2. “Lincoln” Steven Spielberg and Tony Kushner’s historical drama about the 16th president leaves behind fusty, great-man portraiture, instead engaging in a lively game of political cat and mouse that bears uncanny contemporary echoes and leaves viewers feeling as if they’ve just spent two hours with the shrewd, funny, melancholy — and yes, great — man himself.
3. “The Waiting Room” Peter Nicks’s magnificent documentary spends a day in the life of an over-crowded and under-resourced hospital emergency room in Oakland, Calif., where a staff of compassionate professionals provide care to a startlingly diverse population of patients. This subtle, compassionate tableau lifts the veil on a world often described in terms of squalor and despair, finding the inherent dignity and perseverance therein.
4. “Monsieur Lazhar” Philippe Falardeau’s affecting drama about an Algerian immigrant teaching in a Montreal elementary school could have gone wrong in so many sappy, sentimental or maudlin ways. Thanks to Falardeau’s clear-eyed direction and a quietly galvanizing performance by Mohamed Fellag in the title role, it goes straight and simply for the heart, and its aim is unerringly true. Pint-sized co-stars Sophie Nelisse and Emilien Neron joined Pierce Gagnon (“Looper”), Jared Gilman and Kara Hayward (“Moonrise Kingdom”), and “The Impossible’s” Tom Holland, Oaklee Pendergast and Samuel Johnson as young actors delivering performances of astonishing maturity.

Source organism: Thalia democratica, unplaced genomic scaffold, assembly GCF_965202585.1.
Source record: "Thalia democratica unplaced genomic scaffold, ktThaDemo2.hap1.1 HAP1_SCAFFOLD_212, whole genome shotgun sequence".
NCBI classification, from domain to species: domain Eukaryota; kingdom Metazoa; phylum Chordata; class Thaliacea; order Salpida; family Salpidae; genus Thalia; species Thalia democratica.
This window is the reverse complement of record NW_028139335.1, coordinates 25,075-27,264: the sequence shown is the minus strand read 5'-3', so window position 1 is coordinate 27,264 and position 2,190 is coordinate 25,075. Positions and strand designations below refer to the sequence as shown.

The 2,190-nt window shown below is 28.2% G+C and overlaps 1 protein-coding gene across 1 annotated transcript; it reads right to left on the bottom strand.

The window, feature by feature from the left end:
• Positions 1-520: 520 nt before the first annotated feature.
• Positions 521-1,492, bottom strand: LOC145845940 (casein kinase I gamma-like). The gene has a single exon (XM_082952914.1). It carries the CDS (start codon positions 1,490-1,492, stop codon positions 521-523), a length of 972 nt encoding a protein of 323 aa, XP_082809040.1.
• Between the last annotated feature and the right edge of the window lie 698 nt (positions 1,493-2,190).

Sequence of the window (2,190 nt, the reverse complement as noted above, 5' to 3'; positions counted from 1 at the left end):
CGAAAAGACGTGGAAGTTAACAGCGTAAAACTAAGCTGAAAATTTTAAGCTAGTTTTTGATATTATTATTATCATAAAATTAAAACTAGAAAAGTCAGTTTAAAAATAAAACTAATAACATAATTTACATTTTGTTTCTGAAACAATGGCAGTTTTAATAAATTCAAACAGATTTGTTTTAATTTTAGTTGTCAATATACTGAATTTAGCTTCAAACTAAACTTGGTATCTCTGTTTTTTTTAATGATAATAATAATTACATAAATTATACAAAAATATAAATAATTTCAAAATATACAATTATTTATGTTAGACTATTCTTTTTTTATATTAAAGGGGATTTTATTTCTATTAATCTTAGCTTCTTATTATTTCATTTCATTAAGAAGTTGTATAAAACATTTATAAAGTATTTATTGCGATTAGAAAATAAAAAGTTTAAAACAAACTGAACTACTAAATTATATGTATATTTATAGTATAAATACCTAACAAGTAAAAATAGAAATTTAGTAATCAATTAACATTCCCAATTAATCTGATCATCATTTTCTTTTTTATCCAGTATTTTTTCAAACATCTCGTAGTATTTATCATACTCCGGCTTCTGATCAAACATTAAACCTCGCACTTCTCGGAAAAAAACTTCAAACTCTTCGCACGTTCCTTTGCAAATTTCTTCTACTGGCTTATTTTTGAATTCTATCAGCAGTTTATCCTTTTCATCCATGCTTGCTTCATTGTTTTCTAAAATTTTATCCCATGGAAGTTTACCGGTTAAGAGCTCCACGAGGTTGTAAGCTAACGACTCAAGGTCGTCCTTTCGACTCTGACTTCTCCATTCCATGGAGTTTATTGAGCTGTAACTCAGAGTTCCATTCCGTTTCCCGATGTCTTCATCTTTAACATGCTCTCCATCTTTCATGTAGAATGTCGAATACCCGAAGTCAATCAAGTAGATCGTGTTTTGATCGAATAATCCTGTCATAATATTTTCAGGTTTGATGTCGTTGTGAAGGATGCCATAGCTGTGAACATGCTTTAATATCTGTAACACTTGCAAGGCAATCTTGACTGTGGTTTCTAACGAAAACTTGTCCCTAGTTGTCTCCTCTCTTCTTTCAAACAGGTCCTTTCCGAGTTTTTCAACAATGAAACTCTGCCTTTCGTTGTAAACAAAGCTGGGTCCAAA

5. “Middle of Nowhere” Ava DuVernay’s finely calibrated drama about a woman navigating life while her husband is in prison featured a breakout performance by lead actress Emayatzy Corinealdi; its unforced, restrained tone was enhanced by the expressive cinematography of Howard University alumnus Bradford Young, who also shot two 2012 10-best runners-up, “Restless City” and “Pariah.”
6. “This Is Not a Film” Jafar Panahi’s essay film about living under house arrest in Iran uses Brechtian staging, blurred lines between documentary and drama, and an iPhone to explore the notion of physical and political boundaries, the aesthetic and technological contours of cinema, and the enduring power of self-expression.